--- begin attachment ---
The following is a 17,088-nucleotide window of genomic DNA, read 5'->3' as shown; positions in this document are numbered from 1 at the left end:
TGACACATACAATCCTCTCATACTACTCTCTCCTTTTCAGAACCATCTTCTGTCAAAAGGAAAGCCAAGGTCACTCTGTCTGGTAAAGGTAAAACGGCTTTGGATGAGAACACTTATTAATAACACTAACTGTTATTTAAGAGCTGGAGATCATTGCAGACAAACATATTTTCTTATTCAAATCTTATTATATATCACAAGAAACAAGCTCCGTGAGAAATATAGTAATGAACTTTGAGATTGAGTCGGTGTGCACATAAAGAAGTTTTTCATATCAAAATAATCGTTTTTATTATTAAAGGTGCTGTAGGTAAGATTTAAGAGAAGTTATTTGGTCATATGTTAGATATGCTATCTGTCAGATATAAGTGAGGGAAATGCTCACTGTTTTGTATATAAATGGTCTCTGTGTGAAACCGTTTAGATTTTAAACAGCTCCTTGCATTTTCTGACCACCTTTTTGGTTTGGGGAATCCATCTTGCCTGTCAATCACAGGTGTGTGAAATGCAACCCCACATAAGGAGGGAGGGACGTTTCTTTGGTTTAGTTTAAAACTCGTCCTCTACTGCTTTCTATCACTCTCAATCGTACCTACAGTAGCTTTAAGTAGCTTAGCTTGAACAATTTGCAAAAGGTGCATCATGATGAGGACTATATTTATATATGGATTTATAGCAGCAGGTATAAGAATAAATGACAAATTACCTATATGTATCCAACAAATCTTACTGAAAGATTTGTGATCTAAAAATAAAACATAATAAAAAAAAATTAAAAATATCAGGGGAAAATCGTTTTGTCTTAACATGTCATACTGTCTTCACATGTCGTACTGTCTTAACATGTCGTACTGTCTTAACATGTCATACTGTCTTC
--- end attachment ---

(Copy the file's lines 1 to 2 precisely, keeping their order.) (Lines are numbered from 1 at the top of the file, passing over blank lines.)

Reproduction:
The following is a 17,088-nucleotide window of genomic DNA, read 5'->3' as shown; positions in this document are numbered from 1 at the left end:
TGACACATACAATCCTCTCATACTACTCTCTCCTTTTCAGAACCATCTTCTGTCAAAAGGAAAGCCAAGGTCACTCTGTCTGGTAAAGGTAAAACGGCTTTGGATGAGAACACTTATTAATAACACTAACTGTTATTTAAGAGCTGGAGATCATTGCAGACAAACATATTTTCTTATTCAAATCTTATTATATATCACAAGAAACAAGCTCCGTGAGAAATATAGTAATGAACTTTGAGATTGAGTCGGTGTGCACATAAAGAAGTTTTTCATATCAAAATAATCGTTTTTATTATTAAAGGTGCTGTAGGTAAGATTTAAGAGAAGTTATTTGGTCATATGTTAGATATGCTATCTGTCAGATATAAGTGAGGGAAATGCTCACTGTTTTGTATATAAATGGTCTCTGTGTGAAACCGTTTAGATTTTAAACAGCTCCTTGCATTTTCTGACCACCTTTTTGGTTTGGGGAATCCATCTTGCCTGTCAATCACAGGTGTGTGAAATGCAACCCCACATAAGGAGGGAGGGACGTTTCTTTGGTTTAGTTTAAAACTCGTCCTCTACTGCTTTCTATCACTCTCAATCGTACCTACAGTAGCTTTAAGTAGCTTAGCTTGAACAATTTGCAAAAGGTGCATCATGATGAGGACTATATTTATATATGGATTTATAGCAGCAGGTATAAGAATAAATGACAAATTACCTATATGTATCCAACAAATCTTACTGAAAGATTTGTGATCTAAAAATAAAACATAATAAAAAAAAATTAAAAATATCAGGGGAAAATCGTTTTGTCTTAACATGTCATACTGTCTTCACATGTCGTACTGTCTTAACATGTCGTACTGTCTTAACATGTCATACTGTCTTC